ADULTS ONLY (HLD 293)

10 Jan 2021

Don’t get excited, it’s about the tooth fairy 🙂

Resting in a small jar at the back of one of my many bookcases, is a collection of teeth from two small boys.

I’m not a person who sneaks around stealing teeth from the mouths of small children. I am, in actual fact, the Tooth Fairy.

Scratch that – I’m a retired Tooth Fairy. I have that gig up over twenty years ago, but have still kept the hoard of chompers that I bought from my children. Sure – they didn’t know they were selling them at the time, but that’s was what the transaction was all about.

Incidentally, I have also worked in the past as the Easter Bunny and Father Christmas. I still moonlight as the Easter Bunny on occasions, but mainly to hide chocolate around my house that I will forget hiding and be very surprised when someone else finds it next year.

My intense research (5 minutes on maybe two websites) tell me that the Tooth Fairy is a relatively recent incarnation, although possibly derives from a 10th Century Norse tradition of something called “tooth fee”.

The tooth fairy is presented in some cultures as a tooth mouse, and there are other customs that people from various places and times have observed with children’s teeth. Some people buried them, some throw them on the roof, some throw them in the air to encourage new teeth to grow in straight.

But the difference between the flappy dental collector and other things like Santa is that the tooth fairy is very mysterious, having never been caught in person by small children in shopping centres and so forth. You don’t have to leave the tooth fairy any biscuits or milk like the old fat bloke in the red suit – all the fairy requires is a straight forward business transaction. Tooth=cash.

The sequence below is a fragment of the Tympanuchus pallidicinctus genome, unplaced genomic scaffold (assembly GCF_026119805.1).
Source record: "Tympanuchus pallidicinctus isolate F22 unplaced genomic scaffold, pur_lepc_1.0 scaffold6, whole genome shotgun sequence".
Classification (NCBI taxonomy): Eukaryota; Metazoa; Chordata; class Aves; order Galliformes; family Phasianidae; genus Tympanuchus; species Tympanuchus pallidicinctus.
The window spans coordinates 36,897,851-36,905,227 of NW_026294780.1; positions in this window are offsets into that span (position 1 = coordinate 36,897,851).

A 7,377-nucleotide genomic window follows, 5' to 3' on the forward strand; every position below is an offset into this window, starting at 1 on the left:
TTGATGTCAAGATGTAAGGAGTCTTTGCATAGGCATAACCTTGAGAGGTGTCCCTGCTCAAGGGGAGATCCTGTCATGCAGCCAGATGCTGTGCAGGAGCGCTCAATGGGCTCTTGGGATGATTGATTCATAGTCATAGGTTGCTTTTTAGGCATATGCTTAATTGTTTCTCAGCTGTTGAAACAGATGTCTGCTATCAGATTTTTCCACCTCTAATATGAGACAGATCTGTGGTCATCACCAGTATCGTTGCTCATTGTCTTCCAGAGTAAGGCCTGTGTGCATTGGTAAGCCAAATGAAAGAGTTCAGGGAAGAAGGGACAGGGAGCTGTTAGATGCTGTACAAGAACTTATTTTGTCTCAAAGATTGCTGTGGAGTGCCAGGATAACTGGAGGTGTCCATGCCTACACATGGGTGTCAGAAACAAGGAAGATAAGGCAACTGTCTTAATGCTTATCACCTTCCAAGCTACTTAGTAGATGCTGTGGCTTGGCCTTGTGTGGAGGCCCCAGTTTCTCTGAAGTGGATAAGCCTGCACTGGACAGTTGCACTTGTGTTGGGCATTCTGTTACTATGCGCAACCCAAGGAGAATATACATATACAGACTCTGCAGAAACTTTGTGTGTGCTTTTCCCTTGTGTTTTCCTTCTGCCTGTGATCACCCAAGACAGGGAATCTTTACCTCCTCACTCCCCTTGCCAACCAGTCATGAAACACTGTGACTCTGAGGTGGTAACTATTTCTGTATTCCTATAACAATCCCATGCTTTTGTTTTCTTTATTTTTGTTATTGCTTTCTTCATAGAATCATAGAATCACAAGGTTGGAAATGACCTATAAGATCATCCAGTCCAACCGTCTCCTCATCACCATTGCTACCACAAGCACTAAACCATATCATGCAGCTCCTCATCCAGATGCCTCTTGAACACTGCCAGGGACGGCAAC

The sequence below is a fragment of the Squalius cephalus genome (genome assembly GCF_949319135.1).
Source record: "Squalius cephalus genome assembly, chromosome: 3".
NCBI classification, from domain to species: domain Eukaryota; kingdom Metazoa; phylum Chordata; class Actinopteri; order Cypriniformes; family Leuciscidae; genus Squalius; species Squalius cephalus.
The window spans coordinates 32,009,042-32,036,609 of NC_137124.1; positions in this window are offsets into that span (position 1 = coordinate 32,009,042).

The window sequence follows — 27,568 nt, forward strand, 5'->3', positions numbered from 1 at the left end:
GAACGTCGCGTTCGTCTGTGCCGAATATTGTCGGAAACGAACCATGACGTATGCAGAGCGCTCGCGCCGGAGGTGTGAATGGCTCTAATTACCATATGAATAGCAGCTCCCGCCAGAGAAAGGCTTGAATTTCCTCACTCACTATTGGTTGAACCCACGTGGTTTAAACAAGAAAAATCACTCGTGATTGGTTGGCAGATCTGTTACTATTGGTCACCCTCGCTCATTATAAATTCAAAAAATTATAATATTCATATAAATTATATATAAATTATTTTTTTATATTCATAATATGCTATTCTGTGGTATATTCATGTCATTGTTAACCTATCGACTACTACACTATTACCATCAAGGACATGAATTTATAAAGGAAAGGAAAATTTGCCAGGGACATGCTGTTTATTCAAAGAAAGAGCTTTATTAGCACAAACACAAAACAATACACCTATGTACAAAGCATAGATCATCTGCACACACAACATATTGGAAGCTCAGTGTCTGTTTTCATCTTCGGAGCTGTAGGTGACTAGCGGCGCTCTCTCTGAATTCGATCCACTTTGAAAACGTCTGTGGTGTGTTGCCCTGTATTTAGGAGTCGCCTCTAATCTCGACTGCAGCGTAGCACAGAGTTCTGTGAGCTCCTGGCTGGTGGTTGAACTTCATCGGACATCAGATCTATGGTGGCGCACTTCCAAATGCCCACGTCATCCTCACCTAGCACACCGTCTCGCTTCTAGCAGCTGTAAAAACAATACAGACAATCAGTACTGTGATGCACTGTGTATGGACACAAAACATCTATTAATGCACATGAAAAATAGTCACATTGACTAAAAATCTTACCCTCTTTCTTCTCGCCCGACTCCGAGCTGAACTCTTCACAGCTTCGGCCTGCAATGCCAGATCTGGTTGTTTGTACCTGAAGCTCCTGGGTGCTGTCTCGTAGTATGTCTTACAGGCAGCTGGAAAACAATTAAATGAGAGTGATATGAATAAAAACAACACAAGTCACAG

I remember a few panicked very early mornings when the tooth fairy may have gone to bed a bit tired and forgotten to effect the transaction. Luckily the tooth fairy’s assistant in our house was always a much earlier riser than anyone else.

There are a few funny stories floating around the internet regarding the work of the tooth fairy, and I thought I should share them with you.

Various parents….sorry, Tooth Fairy casual workers…. reported:

“Currently helping my kids make a ‘Get Well’ card for the Tooth Fairy, who is having wing surgery. Again….”

“What’s the proper amount of $ for tooth fairy to leave a child that makes them happy but doesn’t incentivise them to rip out rest of teeth?”

“Nobody tells you that a big part of parenting is burgling body parts from your sleeping children”.

“My friends daughter found a baby tooth her kitten had lost. She and her sister thought they could put one over on the tooth fairy. That night, the tooth under her pillow was replaced with a can of sardines”.

“Two children talking at the bus stop. One tells the other that her mum was the tooth fairy. Other child excitedly told her parents that night the exciting news that the Tooth Fairy lives right down the street!”.

And of course, there’s always the time that comes when your children start to work out what’s really happening…

A child aged seven tells his mum “Mum, I know something about Santa Claus, the Easter Bunny and the Tooth Fairy!! They’re all nocturnal!”.

Have you got some children’s teeth hidden somewhere in your house too?

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